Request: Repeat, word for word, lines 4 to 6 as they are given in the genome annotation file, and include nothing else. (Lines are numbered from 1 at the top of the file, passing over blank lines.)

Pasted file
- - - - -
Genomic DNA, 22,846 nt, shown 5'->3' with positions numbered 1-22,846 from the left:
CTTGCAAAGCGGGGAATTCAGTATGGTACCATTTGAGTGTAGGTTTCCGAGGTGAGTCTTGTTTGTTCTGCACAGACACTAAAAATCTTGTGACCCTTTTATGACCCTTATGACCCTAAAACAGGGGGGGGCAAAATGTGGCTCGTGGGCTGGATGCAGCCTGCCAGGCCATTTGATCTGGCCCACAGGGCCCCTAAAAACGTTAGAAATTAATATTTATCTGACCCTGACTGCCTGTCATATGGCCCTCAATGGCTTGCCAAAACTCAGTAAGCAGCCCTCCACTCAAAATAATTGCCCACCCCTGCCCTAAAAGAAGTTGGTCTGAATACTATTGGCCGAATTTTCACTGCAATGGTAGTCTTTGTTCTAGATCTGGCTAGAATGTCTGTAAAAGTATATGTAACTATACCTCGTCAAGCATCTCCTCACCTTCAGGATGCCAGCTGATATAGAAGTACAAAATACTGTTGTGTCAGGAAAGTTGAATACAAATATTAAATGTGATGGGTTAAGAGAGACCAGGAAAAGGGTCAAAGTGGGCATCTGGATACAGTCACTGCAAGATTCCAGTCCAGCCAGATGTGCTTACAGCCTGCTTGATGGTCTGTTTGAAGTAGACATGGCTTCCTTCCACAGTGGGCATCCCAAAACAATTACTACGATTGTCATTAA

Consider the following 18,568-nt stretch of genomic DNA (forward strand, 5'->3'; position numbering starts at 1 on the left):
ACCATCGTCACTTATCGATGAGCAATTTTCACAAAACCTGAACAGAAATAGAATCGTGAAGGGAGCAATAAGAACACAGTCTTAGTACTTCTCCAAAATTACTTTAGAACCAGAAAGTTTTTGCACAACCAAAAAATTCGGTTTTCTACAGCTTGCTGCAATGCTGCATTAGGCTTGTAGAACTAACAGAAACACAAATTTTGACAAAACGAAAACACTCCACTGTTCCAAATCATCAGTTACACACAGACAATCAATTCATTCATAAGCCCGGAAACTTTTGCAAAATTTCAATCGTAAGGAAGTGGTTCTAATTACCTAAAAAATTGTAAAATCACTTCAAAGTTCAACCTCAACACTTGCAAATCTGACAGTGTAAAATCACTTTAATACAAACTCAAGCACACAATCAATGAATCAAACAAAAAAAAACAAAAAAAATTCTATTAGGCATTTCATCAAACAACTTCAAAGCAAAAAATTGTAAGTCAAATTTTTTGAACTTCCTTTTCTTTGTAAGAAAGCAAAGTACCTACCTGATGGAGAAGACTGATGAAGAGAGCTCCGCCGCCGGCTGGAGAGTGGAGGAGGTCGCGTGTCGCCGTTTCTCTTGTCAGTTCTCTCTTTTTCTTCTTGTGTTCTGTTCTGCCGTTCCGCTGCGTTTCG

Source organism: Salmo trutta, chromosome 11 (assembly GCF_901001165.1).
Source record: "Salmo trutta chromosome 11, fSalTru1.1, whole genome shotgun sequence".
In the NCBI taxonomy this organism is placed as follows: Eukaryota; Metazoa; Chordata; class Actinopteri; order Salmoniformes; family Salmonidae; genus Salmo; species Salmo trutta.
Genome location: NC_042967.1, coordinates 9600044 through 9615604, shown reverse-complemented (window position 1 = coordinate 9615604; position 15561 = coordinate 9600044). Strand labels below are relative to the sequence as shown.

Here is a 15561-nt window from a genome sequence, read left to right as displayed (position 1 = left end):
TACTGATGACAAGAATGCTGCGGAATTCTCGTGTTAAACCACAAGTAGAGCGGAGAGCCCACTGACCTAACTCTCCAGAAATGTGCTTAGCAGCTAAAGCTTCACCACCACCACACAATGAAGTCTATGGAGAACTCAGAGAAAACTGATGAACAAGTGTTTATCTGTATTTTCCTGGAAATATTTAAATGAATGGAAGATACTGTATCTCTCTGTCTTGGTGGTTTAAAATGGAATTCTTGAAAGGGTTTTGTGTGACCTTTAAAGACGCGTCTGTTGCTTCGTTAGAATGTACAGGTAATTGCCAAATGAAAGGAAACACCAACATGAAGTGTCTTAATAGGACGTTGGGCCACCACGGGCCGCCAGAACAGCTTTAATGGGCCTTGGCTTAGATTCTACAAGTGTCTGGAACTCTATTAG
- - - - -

ACCATCGTCACTTATCGATGAGCAATTTTCACAAAACCTGAACAGAAATAGAATCGTGAAGGGAGCAATAAGAACACAGTCTTAGTACTTCTCCAAAATTACTTTAGAACCAGAAAGTTTTTGCACAACCAAAAAATTCGGTTTTCTACAGCTTGCTGCAATGCTGCATTAGGCTTGTAGAACTAACAGAAACACAAATTTTGACAAAACGAAAACACTCCACTGTTCCAAATCATCAGTTACACACAGACAATCAATTCATTCATAAGCCCGGAAACTTTTGCAAAATTTCAATCGTAAGGAAGTGGTTCTAATTACCTAAAAAATTGTAAAATCACTTCAAAGTTCAACCTCAACACTTGCAAATCTGACAGTGTAAAATCACTTTAATACAAACTCAAGCACACAATCAATGAATCAAACAAAAAAAAACAAAAAAAATTCTATTAGGCATTTCATCAAACAACTTCAAAGCAAAAAATTGTAAGTCAAATTTTTTGAACTTCCTTTTCTTTGTAAGAAAGCAAAGTACCTACCTGATGGAGAAGACTGATGAAGAGAGCTCCGCCGCCGGCTGGAGAGTGGAGGAGGTCGCGTGTCGCCGTTTCTCTTGTCAGTTCTCTCTTTTTCTTCTTGTGTTCTGTTCTGCCGTTCCGCTGCGTTTCG

Source organism: Salmo trutta, chromosome 11 (assembly GCF_901001165.1).
Source record: "Salmo trutta chromosome 11, fSalTru1.1, whole genome shotgun sequence".